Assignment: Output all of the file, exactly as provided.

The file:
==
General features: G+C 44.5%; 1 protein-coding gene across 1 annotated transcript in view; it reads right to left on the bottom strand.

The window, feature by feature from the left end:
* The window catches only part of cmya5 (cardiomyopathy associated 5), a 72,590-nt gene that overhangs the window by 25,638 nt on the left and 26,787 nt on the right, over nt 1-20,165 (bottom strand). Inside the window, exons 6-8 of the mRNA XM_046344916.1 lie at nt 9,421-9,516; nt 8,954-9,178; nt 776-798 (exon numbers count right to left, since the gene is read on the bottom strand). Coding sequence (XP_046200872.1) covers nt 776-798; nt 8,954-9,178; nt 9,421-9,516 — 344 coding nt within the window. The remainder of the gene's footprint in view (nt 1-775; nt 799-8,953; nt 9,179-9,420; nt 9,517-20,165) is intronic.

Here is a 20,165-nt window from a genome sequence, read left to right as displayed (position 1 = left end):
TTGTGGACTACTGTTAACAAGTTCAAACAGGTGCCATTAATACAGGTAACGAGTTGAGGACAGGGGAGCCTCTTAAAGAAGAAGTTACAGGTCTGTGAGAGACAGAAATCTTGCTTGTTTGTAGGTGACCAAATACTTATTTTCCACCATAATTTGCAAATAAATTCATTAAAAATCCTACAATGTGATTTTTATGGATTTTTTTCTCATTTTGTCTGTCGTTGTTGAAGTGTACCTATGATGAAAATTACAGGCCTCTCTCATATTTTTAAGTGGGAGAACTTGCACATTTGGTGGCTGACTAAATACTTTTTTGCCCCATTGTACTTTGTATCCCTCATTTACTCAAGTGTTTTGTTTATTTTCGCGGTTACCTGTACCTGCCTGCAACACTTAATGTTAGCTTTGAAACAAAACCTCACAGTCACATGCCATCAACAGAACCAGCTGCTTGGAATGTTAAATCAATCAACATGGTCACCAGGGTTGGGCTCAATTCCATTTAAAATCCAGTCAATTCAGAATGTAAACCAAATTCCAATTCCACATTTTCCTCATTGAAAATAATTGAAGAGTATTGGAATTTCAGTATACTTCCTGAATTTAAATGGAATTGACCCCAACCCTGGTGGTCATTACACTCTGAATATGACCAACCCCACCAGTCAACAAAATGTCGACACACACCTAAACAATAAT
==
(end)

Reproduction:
General features: G+C 44.5%; 1 protein-coding gene across 1 annotated transcript in view; it reads right to left on the bottom strand.

The window, feature by feature from the left end:
* The window catches only part of cmya5 (cardiomyopathy associated 5), a 72,590-nt gene that overhangs the window by 25,638 nt on the left and 26,787 nt on the right, over nt 1-20,165 (bottom strand). Inside the window, exons 6-8 of the mRNA XM_046344916.1 lie at nt 9,421-9,516; nt 8,954-9,178; nt 776-798 (exon numbers count right to left, since the gene is read on the bottom strand). Coding sequence (XP_046200872.1) covers nt 776-798; nt 8,954-9,178; nt 9,421-9,516 — 344 coding nt within the window. The remainder of the gene's footprint in view (nt 1-775; nt 799-8,953; nt 9,179-9,420; nt 9,517-20,165) is intronic.

Here is a 20,165-nt window from a genome sequence, read left to right as displayed (position 1 = left end):
TTGTGGACTACTGTTAACAAGTTCAAACAGGTGCCATTAATACAGGTAACGAGTTGAGGACAGGGGAGCCTCTTAAAGAAGAAGTTACAGGTCTGTGAGAGACAGAAATCTTGCTTGTTTGTAGGTGACCAAATACTTATTTTCCACCATAATTTGCAAATAAATTCATTAAAAATCCTACAATGTGATTTTTATGGATTTTTTTCTCATTTTGTCTGTCGTTGTTGAAGTGTACCTATGATGAAAATTACAGGCCTCTCTCATATTTTTAAGTGGGAGAACTTGCACATTTGGTGGCTGACTAAATACTTTTTTGCCCCATTGTACTTTGTATCCCTCATTTACTCAAGTGTTTTGTTTATTTTCGCGGTTACCTGTACCTGCCTGCAACACTTAATGTTAGCTTTGAAACAAAACCTCACAGTCACATGCCATCAACAGAACCAGCTGCTTGGAATGTTAAATCAATCAACATGGTCACCAGGGTTGGGCTCAATTCCATTTAAAATCCAGTCAATTCAGAATGTAAACCAAATTCCAATTCCACATTTTCCTCATTGAAAATAATTGAAGAGTATTGGAATTTCAGTATACTTCCTGAATTTAAATGGAATTGACCCCAACCCTGGTGGTCATTACACTCTGAATATGACCAACCCCACCAGTCAACAAAATGTCGACACACACCTAAACAATAAT